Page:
Fire to Burn
Seven Reasons to Give a Fuck About a 33-Year-Old Garage Band
Twenty-five years ago, during its classic "big band" phase, Half Japanese was clearly the best rock 'n' and roll band on Earth. This idea is played for laughs in Jeff Feuerzeig's breezy 1993 documentary The Band That Would Be King, but there is a raw truth in it. I saw them play an in-store in North Miami, Fla., in 1983; I was 15 years old and had no idea that such a cacophonous swirl of sexuality, fun, naiveté, and menace was a possibility, in any art form. Thankfully--and yet to remarkably little fanfare--the big band reformed earlier this year at South by Southwest in Austin, Texas, and it is about to party this town down. The last few years, there has been a glut of indie-rock reunions, ranging from once-marginal acts such as Slint, the Vaselines, and Pylon to the weird phenomenon where bands are asked to play the entirety of an album they made 20 years ago. And even though Kevin Shields didn't ask Half Jap to perform Charmed Life at September's All Tomorrow's Parties fest in upstate New York, you should still care about this. So in case you don't, I'll list a few reasons why, and then I will number these reasons to make it easier to remember them forever.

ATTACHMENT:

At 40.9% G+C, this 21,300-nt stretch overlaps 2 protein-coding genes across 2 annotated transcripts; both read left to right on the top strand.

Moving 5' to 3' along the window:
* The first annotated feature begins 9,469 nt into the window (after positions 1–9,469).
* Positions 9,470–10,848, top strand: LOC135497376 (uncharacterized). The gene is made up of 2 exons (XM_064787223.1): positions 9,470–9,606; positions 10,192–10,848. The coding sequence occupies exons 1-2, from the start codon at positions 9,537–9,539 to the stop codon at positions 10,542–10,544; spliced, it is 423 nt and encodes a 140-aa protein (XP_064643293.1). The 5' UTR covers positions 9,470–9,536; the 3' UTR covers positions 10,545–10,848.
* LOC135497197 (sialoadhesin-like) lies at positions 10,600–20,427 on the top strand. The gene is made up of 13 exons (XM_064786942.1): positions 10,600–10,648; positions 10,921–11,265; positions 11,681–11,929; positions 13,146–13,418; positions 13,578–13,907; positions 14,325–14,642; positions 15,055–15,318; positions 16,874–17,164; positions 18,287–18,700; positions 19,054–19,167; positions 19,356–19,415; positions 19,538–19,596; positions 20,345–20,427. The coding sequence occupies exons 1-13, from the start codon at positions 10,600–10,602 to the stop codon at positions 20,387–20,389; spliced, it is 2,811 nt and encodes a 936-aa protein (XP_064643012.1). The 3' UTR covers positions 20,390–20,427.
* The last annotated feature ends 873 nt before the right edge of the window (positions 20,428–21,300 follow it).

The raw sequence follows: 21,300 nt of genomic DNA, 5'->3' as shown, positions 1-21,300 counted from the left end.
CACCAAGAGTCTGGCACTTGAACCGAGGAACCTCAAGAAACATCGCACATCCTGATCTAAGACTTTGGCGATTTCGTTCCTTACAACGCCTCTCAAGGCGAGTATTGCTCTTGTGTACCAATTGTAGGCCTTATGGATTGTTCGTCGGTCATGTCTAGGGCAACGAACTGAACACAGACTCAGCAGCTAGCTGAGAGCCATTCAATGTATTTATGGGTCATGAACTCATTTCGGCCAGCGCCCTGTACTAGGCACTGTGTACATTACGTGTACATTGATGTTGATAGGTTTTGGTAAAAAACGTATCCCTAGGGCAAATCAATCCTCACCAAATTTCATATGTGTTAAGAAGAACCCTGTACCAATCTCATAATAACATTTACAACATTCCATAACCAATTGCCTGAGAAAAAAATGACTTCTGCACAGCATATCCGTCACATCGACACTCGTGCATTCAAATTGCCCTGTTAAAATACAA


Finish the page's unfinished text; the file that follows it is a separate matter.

This week's Floristree show is every bit as capital-I important as the more-publicized comeback shows from the likes of Mission of Burma, the Feelies, the Pixies, or even My Bloody Valentine. Of course, Half Jap never disbanded, but it rarely plays with Jad and David both in the band--and it's been many years since the original sextet all got onstage. I was lucky enough to catch this lineup at SXSW. Everyone was dancing so hard all around me, including members of Yo La Tengo and the broad from Times New Viking and that fake British guy from Psychedelic Horseshit. If you can hear Half Japanese play "Snake Line" and not jump around and smile with your entire body, you might as well just go ask to be cremated. You're good as dead already, bub.
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